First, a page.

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Enterprise service management: Which metrics matter most?

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Esther Shein Freelance writer
 

With organizations accelerating their digital transformation initiatives during the COVID-19 pandemic, metrics for enterprise service management (ESM) in 2020 were broadly focused on aligning the business and reducing downtime. In 2021, the most important ESM metrics will be those that measure more specific business results, and that do so proactively—especially as organizations extend the application of ESM to other areas beyond IT.

Inadequte success metrics are just one of the reasons why ESM initiatives fail. And for several years now, the focus has been on specialized metrics, which are mainly "proxy metrics" that measure activity, instead of results such as customer satisfaction or profit, said Charles Betz, a principal analyst at Forrester.

It's been "metrics madness," Betz said. "We need to have metrics that are much more aligned to actual business outcomes," including metrics that are more directly related to revenue, he said. 

Here's are the ESM-related metrics that matter most in 2021.

The ESM movement

ESM is a chance for organizations to learn how to measure appropriately, which has not been done in the past, said Jeff Rumburg, managing partner at MetricNet.

"ESM as an emerging discipline has the chance to do things right. One of the early things organizations have to do is think about their metrics and develop them because … those who delve into their metrics and mature them go on to achieve world-class performance."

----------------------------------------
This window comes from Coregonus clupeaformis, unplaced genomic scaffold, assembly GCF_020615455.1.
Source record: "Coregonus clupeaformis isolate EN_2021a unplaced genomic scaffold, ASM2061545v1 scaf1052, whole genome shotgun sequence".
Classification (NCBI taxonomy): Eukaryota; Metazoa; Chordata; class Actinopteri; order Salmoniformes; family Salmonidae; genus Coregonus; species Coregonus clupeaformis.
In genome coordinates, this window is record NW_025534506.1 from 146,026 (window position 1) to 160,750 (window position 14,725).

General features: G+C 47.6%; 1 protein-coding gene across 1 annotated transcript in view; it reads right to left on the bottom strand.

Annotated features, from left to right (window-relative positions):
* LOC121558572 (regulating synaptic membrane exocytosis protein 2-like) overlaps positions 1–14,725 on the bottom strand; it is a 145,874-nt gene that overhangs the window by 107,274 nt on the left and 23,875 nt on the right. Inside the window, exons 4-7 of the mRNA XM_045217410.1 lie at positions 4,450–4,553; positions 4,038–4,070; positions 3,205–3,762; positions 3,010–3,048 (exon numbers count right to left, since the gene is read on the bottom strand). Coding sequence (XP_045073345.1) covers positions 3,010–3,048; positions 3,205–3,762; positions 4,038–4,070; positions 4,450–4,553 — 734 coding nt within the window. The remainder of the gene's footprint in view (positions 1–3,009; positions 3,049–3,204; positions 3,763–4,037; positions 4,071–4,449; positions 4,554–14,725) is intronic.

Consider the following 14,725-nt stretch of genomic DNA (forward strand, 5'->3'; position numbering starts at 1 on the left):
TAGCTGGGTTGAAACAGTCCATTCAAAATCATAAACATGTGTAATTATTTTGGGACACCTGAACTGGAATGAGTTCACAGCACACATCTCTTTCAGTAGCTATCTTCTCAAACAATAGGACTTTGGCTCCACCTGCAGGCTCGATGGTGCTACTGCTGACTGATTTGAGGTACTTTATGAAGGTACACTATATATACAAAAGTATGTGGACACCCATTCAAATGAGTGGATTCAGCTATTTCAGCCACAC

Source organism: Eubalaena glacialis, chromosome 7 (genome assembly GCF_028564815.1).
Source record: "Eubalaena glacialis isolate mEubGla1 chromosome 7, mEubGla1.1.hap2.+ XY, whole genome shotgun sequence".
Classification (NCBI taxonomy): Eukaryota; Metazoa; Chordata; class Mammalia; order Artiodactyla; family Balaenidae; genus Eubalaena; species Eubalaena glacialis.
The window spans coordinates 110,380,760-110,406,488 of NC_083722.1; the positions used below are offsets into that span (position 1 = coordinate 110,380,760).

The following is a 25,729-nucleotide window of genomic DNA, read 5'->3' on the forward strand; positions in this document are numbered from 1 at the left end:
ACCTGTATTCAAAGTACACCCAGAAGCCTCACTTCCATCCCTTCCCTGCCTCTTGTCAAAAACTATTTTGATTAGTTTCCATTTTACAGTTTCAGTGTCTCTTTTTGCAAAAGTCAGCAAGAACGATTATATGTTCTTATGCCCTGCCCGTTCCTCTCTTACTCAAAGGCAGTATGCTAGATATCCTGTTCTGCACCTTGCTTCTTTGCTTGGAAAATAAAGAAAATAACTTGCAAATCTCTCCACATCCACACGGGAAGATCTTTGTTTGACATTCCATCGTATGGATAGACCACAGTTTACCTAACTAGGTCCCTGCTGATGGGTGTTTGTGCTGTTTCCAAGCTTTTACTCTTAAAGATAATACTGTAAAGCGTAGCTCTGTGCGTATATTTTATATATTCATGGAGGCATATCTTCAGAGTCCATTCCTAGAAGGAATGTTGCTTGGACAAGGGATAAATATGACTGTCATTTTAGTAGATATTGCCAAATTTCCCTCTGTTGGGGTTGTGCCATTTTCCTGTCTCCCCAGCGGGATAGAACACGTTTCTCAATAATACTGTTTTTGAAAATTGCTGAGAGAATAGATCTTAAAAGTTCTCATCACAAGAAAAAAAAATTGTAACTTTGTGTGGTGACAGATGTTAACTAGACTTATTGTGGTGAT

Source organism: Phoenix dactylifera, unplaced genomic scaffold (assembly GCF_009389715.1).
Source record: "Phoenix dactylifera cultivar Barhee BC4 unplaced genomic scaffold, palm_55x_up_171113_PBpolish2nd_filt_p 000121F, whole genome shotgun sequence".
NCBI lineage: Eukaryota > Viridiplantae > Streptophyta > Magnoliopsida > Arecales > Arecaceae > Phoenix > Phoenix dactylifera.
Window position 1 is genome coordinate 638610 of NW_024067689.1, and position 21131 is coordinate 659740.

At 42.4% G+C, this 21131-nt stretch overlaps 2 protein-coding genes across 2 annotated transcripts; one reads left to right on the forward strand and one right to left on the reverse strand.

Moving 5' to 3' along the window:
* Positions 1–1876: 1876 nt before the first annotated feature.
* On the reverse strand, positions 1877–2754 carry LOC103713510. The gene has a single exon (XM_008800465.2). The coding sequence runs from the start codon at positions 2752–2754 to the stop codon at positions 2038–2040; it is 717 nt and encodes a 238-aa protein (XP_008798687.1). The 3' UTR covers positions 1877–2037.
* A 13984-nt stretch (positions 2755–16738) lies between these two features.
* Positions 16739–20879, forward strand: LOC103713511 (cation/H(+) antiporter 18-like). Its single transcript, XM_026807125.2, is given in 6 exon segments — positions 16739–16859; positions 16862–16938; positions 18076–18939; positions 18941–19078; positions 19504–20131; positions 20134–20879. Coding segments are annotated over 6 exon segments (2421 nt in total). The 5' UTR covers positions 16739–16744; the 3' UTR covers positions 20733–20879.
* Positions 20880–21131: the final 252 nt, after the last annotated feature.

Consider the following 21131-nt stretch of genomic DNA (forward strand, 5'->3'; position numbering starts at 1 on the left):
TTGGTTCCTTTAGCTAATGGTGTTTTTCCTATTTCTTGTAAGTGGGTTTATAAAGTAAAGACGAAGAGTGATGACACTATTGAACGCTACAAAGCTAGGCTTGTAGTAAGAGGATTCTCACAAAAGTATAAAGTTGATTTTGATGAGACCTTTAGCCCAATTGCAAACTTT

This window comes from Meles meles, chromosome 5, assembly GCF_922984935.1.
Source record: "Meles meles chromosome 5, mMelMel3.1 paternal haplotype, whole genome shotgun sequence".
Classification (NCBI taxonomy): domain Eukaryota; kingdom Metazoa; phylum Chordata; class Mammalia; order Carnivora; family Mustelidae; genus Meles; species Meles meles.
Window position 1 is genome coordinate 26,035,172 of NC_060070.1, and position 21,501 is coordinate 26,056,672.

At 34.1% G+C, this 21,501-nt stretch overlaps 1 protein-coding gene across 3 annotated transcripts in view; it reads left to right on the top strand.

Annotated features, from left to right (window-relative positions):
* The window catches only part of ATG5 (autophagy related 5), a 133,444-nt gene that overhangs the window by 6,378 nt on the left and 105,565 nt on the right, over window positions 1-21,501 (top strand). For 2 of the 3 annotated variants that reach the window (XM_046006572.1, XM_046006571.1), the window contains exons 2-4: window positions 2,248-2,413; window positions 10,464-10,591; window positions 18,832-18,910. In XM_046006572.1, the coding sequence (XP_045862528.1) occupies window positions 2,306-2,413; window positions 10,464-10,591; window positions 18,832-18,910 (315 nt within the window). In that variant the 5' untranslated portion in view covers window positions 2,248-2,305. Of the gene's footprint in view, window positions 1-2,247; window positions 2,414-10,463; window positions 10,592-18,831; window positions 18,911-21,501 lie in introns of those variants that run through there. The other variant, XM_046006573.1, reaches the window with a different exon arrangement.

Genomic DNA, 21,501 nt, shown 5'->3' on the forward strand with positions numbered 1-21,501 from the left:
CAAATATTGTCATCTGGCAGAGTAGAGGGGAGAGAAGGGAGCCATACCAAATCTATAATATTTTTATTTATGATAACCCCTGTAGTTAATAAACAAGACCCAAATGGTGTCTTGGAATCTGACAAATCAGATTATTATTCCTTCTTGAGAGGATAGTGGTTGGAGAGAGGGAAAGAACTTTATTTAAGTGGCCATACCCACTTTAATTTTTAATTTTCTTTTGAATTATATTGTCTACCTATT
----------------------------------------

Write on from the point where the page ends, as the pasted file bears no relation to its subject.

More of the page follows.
Jeff Rumburg

Looking at ESM in the same way as you did IT service management (ITSM) is not a productive way forward, as organizations contemplate the next generation of ESM. Most organizations are mired in a "reactive vicious cycle," where they viewed ITSM as nothing more than a cost center that is "staffed to survive but not thrive," Rumburg said. "That’s the way most ITSM organizations function."

An abundance of metrics

These days, many organizations are measuring ESM from multiple perspectives, said Valerie O'Connell, research director at Enterprise Management Associates (EMA).

"One reason for the abundance of metrics is that ESM has a very high success rate in almost all instances. It is a great platform from which IT can not only align with the business, but actively serve it and measurably demonstrate the impact of that service."
Valerie O'Connell

Forrester's Betz is seeing movement toward objectives and key results (OKRs). "They're kind of a mix of programmatic priorities as well as some well-chosen operational metrics," he said, adding that "OKRs can change."

In fact, the whole context of metrics is changing, Betz said.

"It's difficult for me to have a conversation about metrics without getting into the fact that the whole IT operational model is changing."
Charles Betz

There is a clear trend away from project management and project management offices, said Betz. Now, organizations are moving toward integrated product teams that are more aligned to the business and are continuously delivering, he said.

This has been going on for the past couple of years, but 2020 saw an acceleration of these trends and "more mainstreaming of them," Betz said. Some 87% of organizations are using ESM tools in some capacity, according to a recent EMA research paper and related webinar.

From reactive to proactive

The way MetricNet's Rumburg sees it, ESM shows greater promise than ITSM.

"ITSM's greatest weakness is that most organizations don't have mature metrics and don't know how to define them. Most ITSM organizations operated reactively … from one crisis to another and were beholden to service levels."
—Jeff Rumburg

The irony of metrics is that they don't take a lot of time and expense to develop, yet too often they're an afterthought, he said.

The organizations that will be successful at measuring ESM will be the ones that move "outside the reactive chaos that envelopes IT organizations and find time to mature a metrics discipline" that has previously been weak, Rumburg said.

"Ninety percent of organizations never get to ... see if they're trending in the right direction," he said. They may be able to look at ITSM metrics, but don't use them diagnostically and prescriptively, he said.

The ESM metrics that matter most